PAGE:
Johann Sebastian Bach: Bach Edition [disc 1-1]. 2006. Brilliant Classics: 93102/1.

Brandenberg Concerto 1
Brandenberg Concerto 2
Brandenberg Concerto 3

Performed by:
Musica Amphion
Remy Baudet: leader
featuring:
Frank de Bruine: oboe
Remy Baudet: piccolo violin, violin
Teunis van der Zwart: horn
Erwin Wieringa: horn
William Wroth: trumpet
Pieter-Jan Belder: recorder
Sayuri Yamagata: violin
Irmgard Schaller: violin
Staas Swierstra: viola
Marten Boeken: viola
Mariette Holtrop: viola
Rainer Zipperling: cello
Richte van der Meer: cello
Albert Bruggen: cello

A first immersion into a box set so overwhelming it takes a forklift to pick it up. Which is nearly an understatement of the overwhelming body of work - and the ocean of Western music history that flows from this singular head water. The first three Brandenberg Concertos are as good a point of entry as any with the music of J.S. Bach. A steady, pulsating reminder of a Baroque music at an apex. The performance on this disc is well recorded - offering a sonic clarity to a dense ensemble sound. And offering these ears a sense of gravity lurking within the rippling contours of this music.

Scale of the Day: E Cube-root-of-2-axis, Construct #1 - Lydian Inversion - in Square-root-of-2-space

ECubeRootOf2AxisConstructNo1LydianInversionInSquareRootOf2Space

The E Cube-root-of-2-axis, Construct #1 - Lydian Inversion - in Square-root-of-2-space Scale as one would find it on any conventionally tuned, equal tempered instrument. Continuing with a set of 2-note scales.

Saturday, January 03, 2009

Scale of the Day: E Square-root-of-2-axis, Construct No. 2, Lydian Mode

ESquareRootOf2AxisConstructNo2LydianMode

The E Square-root-of-2-axis, Construct No. 2, Lydian Mode Scale as one would find it on any conventionally tuned, equal tempered instrument. A harmonic space that draws upon the square-root-of-2-axis within an octave-space is essentially binary. Construct number 2 produces the same scale as construct number 1, and each is self-inverting. This scale introduces the concept of the second construct into the "Scale of the Day" cycle - which will appear with more frequency in the days ahead.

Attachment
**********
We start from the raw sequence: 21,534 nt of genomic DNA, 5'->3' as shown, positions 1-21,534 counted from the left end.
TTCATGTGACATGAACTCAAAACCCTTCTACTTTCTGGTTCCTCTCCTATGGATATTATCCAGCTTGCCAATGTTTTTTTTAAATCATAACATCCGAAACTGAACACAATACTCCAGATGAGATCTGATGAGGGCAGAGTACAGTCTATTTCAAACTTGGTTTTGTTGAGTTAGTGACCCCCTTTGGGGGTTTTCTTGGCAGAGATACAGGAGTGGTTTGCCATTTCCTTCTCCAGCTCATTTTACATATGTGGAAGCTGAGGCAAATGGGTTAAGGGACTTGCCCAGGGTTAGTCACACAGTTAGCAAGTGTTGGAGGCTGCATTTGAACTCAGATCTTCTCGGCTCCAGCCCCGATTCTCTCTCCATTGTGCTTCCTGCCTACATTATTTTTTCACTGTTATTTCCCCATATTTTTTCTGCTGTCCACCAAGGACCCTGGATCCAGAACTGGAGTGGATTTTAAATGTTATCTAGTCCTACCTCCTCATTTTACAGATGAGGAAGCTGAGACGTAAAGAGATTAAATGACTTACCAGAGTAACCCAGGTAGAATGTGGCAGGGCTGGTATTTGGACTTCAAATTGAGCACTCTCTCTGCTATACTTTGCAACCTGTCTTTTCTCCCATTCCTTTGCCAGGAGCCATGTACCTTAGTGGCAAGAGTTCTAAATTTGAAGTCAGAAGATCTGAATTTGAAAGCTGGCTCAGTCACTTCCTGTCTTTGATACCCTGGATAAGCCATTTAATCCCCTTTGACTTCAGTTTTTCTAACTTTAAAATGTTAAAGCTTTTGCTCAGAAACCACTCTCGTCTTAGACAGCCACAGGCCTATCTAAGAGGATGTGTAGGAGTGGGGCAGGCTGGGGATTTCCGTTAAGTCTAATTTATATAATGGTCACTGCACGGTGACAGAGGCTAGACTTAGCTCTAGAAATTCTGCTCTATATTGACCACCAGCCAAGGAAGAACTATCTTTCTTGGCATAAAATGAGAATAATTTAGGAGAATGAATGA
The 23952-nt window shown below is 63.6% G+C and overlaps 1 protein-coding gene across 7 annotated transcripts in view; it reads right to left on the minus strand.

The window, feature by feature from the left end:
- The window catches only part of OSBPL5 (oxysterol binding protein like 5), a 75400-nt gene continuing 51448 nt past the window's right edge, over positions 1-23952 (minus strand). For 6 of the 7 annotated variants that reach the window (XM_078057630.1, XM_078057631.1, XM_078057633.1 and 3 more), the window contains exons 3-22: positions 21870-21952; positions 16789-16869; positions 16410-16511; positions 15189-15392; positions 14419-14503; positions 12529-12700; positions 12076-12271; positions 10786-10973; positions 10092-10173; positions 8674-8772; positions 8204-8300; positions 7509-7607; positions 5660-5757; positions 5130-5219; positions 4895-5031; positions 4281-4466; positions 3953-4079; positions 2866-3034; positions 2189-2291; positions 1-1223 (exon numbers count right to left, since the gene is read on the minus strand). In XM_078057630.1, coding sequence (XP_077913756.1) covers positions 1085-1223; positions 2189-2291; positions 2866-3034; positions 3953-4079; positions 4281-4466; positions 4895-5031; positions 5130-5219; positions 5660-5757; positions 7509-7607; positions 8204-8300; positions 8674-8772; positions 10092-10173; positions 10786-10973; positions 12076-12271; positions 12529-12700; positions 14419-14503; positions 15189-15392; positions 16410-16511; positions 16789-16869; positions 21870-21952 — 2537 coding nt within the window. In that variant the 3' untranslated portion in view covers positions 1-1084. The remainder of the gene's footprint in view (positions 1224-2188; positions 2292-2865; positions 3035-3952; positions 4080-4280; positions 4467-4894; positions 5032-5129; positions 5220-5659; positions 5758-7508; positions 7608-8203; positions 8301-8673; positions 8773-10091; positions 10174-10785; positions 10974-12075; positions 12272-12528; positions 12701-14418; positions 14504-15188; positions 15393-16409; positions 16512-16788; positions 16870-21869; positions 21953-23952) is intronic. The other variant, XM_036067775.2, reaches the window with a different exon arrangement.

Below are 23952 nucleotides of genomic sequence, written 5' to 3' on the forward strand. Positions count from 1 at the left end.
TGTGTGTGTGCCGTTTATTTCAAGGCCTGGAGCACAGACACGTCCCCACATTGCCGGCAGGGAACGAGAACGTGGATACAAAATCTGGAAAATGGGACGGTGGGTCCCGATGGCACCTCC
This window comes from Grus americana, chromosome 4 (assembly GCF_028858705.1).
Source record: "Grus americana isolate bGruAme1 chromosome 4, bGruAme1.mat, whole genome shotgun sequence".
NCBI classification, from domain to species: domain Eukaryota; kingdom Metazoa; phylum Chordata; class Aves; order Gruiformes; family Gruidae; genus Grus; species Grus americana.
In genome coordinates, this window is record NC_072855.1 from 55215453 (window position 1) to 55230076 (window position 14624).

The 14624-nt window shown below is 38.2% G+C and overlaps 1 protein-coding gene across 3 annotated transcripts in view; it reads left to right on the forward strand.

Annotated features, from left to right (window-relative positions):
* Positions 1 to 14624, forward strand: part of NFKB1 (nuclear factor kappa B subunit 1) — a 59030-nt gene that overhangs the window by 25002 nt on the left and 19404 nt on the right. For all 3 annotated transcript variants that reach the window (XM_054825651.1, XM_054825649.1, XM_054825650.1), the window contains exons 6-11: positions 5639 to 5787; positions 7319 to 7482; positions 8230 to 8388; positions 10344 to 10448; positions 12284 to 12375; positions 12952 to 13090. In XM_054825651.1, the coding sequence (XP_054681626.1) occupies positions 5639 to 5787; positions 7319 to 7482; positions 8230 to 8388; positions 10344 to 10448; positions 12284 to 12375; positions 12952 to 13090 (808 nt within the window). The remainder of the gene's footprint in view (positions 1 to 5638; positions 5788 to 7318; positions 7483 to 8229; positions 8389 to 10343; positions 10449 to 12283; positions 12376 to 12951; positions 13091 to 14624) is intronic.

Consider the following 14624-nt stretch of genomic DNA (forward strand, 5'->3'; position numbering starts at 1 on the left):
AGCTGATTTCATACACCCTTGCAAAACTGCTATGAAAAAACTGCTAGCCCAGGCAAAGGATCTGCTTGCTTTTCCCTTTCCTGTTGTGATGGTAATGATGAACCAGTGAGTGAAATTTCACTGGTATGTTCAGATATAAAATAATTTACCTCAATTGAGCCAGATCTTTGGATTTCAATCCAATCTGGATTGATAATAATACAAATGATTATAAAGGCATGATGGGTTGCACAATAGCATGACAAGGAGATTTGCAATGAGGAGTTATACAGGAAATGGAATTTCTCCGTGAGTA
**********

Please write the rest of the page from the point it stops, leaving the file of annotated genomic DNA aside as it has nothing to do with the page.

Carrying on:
Thursday, January 01, 2009

HurdAudio Rotation: Music of Summer, Flying Phoenix and Donuts

Guy Klucevsek: Stolen Memories. 1996. Tzadik: TZ 7018.

Guy Klucevsek and The Bantam Orchestra:
Guy Klucevsek: accordion, piano, melodica
Sara Parkins: violin
Margaret Parkins: cello, voice
Achim Tang: bass

Sprawling in the center of this set of compositions like a vine in full bloom is the melancholy and haunting "Tesknota." Using a notation that specifies only the sequence of notes, leaving the details of rhythm and group coordination to be improvised the languid phrases move between the four players like a solemn prayer uttered into a desolate landscape. An exquisitely beautiful piece framed nicely by the rhythmic, and sometimes whimsical compositions for this ensemble. "Donut Ask, Donut Tell" being a particular delight featuring the vocal work of Margaret Parkins breathing life into Klucevsek's poetry.

Fennesz: Endless Summer. 2001. Mego: 035.

Christian Fennesz: electronics

Textural studies built upon layers of discreet parts working cyclically like waves along the shore. There is consistently a layer of heavily processed electronics building up like sediment accompanying less obviously process instrument parts. Simple chord changes appear and fade away, washing along with the undertow of glitch electronics. Much of it walking a fine line between polish and grit. The tight, cyclical patterns calling to mind the flow of days that make up the season in the title.

Richard Stoltzman: Phoenix In Flight. 2008. Navona Records: NV5801.

Richard Stoltzman: clarinet
with:
The Slovak Radio Symphony Orchestra
Kirk Trevor: conductor

Concerto for Clarinet and Orchestra in C Minor/E Flat Major J. 109 (op.26) by Carl Maria Von Weber

Duetto by Giovanni Bottesini
featuring Richard Fredrickson: double bass

Premiere Rhapsodie by Claude Debussy

Clarinet Concerto No. 2 in E Flat Major (op. 74) by Carl Maria Von Weber

Herbstlied by Peter Ilyich Tchaikovsky (arranged by Toru Takemitsu)

A rare balance of soloist virtuosity that allows the orchestral composition to come to the foreground. Richard Stoltzman applies his talents toward realizations of early to late Romantic works. The Duetto in particularly filled with subtle nuance within the dialogue between bass, clarinet and ensemble. Debussy's Premiere Rhapsodie is the centerpiece of this program. The softness of the materials is allowed to unfold under its own gentle momentum.

Scale of the Day: E Flat Mixolydian mapped to the Square-root-of-2 2% wide

EFlatMixolydianMappedToTheSquareRootOf2-2PercentWide

The E Flat Mixolydian mapped to the Square-root-of-2 2% wide Scale. The tweaked quarter-tone scale rings in the new year.